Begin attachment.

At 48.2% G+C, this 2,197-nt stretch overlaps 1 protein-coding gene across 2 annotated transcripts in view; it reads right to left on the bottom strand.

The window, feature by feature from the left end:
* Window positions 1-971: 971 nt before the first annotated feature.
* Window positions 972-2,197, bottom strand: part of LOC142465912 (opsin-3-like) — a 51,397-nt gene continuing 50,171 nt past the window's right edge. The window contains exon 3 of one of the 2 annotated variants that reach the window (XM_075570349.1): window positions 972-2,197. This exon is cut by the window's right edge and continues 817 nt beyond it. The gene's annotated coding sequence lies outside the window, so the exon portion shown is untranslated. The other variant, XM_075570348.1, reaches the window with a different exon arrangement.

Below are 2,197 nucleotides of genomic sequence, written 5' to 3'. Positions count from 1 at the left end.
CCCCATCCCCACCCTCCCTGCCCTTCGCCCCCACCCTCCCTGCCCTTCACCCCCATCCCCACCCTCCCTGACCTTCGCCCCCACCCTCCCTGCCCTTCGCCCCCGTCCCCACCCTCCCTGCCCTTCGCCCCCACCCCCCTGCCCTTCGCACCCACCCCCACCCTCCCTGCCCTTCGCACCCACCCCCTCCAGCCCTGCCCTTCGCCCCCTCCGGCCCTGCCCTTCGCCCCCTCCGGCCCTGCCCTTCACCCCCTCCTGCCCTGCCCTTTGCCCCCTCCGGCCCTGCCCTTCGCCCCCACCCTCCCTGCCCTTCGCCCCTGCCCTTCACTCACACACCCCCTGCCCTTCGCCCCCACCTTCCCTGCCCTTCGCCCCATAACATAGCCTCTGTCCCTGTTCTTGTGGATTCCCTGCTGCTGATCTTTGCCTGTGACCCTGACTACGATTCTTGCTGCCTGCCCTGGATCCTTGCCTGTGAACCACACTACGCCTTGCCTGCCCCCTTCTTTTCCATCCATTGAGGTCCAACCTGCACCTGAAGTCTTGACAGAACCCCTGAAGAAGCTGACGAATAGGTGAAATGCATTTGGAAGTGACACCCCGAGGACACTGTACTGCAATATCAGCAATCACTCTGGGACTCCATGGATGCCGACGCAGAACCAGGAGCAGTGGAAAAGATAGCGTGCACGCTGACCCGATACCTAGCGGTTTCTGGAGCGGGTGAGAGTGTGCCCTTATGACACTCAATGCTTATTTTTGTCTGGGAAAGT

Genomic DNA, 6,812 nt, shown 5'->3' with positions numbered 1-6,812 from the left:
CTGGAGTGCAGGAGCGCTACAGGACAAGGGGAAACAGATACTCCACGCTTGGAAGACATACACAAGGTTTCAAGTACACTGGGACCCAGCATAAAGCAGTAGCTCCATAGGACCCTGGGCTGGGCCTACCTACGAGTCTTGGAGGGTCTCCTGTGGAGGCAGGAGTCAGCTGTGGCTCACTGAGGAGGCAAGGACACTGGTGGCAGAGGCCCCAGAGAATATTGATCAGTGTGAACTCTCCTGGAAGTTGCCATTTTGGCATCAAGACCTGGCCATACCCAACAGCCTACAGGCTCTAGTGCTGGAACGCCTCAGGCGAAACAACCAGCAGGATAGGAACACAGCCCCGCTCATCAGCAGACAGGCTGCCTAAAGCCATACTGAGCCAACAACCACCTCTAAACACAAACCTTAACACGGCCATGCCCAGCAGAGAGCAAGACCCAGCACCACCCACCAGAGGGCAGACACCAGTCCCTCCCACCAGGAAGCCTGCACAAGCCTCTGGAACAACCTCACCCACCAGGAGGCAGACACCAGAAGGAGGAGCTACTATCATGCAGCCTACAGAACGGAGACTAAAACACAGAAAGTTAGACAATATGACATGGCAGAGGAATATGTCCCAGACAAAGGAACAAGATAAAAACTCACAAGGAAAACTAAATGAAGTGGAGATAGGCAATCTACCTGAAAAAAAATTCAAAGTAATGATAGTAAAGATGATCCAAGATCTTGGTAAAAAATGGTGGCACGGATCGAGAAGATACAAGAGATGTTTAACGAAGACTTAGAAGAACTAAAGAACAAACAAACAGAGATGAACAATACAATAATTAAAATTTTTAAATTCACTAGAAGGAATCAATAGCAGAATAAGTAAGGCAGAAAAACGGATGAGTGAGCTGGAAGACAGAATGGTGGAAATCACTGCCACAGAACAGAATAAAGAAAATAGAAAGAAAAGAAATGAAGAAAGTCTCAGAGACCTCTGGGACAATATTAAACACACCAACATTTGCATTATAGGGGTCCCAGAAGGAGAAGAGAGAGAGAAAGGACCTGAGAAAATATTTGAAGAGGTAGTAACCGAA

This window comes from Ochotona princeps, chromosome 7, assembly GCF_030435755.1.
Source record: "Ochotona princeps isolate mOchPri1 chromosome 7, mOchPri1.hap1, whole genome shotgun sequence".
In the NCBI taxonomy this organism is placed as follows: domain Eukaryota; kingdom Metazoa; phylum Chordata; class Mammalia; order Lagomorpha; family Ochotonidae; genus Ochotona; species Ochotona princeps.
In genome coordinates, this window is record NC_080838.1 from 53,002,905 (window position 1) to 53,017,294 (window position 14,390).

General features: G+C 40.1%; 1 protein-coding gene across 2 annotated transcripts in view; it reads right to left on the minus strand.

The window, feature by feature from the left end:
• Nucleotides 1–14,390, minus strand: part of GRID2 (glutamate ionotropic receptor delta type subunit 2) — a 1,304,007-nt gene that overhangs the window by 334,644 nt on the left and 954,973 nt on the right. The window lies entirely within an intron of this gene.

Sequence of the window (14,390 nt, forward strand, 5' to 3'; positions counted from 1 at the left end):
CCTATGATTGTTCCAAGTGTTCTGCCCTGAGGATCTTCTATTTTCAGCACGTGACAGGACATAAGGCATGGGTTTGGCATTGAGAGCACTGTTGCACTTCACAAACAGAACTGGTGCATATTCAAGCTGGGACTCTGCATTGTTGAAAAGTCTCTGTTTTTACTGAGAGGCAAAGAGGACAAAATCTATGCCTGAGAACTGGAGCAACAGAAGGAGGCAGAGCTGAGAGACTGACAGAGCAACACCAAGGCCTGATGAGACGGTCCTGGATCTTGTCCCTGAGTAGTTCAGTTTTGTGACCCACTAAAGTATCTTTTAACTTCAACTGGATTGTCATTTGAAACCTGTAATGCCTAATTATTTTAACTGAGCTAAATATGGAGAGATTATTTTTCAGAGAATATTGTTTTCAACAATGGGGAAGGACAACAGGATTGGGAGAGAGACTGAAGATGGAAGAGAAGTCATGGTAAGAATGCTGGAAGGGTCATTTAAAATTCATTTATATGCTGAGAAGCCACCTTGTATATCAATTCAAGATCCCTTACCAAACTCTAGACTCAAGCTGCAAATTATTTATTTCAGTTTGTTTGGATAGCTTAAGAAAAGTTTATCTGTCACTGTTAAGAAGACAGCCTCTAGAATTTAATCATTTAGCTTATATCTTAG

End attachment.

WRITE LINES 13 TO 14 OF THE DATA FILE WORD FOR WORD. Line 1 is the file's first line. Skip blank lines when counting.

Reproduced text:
General features: G+C 40.1%; 1 protein-coding gene across 2 annotated transcripts in view; it reads right to left on the minus strand.

The window, feature by feature from the left end: